In the general case, we assume that the infrastructure architecture is a private networkthat spans several locations, it includes a rather large number of physical nodes, and it iscentrally managed by a set of administrators. We also assume that most of the nodes ofthe infrastructure are personal computers that are only accessed by one person at timeand that the infrastructure includes a set of server nodes, which store shared data andexecute server applications. Vinci requires that each node runs a virtual machine moni-tor (VMM), a thin software layer on top of the bare machine that creates and managesseveral concurrent emulation environments, the VMs. The VMM is responsible of theconfinement among the VMs and guarantees a fair access to the node resources.

    One of the main advantages of virtualization is the ability of choosing the appropri-ate combination of OS and applications for each VM to minimize the overall complex-ity. To exploit at best this feature, Vinci defines a set of highly specialized and simpleVM templates that are dynamically instantiated and connected into overlays, i.e. virtualcommunity networks (VCNs). A Vinci VCN includes both VMs that run applicationsand VMs that support and monitor the previous ones. A VCN strongly resembles a vir-tual private network (VPN) but an important difference lies in the granularity of thecomputation because we are interested in minimizing the complexity of the serviceseach VM implements. As an example, some VMs are introduced in a VCN just to ap-ply consistency and security checks to the overall computation.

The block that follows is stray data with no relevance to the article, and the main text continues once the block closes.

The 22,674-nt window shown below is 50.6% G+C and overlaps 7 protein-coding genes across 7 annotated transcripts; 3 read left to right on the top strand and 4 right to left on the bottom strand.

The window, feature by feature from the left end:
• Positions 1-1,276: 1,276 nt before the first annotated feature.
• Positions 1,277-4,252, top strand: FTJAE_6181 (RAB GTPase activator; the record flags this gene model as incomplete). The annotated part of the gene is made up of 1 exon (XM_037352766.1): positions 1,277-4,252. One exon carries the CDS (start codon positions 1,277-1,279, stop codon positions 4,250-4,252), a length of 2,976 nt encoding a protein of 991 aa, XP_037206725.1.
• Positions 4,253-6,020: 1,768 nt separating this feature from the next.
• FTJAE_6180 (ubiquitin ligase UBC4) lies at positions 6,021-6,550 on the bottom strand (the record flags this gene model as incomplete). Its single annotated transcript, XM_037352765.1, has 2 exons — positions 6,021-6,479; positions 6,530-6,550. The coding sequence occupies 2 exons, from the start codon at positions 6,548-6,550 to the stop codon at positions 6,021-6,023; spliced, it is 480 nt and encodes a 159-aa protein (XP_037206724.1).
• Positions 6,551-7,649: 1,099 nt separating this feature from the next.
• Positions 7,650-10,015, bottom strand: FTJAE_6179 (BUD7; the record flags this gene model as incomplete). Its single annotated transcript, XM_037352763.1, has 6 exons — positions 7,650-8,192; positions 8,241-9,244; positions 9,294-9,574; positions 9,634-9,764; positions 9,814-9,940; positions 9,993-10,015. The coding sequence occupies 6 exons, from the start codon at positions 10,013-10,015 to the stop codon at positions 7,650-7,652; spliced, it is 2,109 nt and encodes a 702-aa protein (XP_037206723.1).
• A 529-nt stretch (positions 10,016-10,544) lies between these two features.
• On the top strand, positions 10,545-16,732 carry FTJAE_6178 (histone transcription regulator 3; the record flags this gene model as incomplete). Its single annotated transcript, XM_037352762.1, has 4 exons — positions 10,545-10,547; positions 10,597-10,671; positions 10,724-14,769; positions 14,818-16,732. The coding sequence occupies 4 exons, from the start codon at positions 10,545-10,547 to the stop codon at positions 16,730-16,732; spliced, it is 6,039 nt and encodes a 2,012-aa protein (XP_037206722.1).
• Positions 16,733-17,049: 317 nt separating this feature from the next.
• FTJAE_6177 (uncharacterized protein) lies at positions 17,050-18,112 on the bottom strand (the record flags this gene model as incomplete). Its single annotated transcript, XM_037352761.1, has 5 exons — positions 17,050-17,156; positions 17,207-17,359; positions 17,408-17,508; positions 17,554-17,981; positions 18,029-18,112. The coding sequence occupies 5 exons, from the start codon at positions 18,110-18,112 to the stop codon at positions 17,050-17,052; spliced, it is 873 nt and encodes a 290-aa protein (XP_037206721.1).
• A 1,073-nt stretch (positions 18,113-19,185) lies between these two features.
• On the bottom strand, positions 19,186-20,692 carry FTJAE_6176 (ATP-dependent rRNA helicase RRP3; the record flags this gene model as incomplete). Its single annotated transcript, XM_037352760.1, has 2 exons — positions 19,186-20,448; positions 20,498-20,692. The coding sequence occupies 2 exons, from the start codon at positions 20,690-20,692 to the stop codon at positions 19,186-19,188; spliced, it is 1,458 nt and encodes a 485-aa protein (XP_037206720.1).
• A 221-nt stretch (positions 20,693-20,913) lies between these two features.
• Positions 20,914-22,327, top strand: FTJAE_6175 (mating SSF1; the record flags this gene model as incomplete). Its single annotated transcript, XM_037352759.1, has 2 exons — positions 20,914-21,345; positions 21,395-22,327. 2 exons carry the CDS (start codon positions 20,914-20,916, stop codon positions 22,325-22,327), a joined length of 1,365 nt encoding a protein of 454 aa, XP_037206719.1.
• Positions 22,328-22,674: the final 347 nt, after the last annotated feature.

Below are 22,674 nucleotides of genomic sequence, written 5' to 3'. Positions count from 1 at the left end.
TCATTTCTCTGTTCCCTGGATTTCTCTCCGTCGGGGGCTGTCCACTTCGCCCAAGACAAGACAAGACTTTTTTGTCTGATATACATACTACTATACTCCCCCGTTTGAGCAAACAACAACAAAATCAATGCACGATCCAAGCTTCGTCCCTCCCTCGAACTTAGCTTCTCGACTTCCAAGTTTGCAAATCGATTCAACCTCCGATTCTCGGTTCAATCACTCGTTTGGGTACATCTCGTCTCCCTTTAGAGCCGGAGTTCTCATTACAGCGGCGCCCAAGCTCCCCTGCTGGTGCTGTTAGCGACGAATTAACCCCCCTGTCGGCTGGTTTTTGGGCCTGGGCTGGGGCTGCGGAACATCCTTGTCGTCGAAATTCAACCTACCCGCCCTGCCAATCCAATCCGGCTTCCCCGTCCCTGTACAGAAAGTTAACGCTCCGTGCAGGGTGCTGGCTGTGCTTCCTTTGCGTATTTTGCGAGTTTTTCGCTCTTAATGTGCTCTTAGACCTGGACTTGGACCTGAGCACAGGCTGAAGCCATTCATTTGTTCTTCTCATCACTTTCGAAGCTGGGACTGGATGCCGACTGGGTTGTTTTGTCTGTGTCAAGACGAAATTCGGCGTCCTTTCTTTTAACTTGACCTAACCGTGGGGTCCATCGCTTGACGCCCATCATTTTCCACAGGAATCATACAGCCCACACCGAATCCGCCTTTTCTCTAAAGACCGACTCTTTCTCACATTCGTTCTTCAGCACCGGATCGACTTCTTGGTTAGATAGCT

In Vinci, each VCN is built by composing VMs that are instances of the followingtemplates: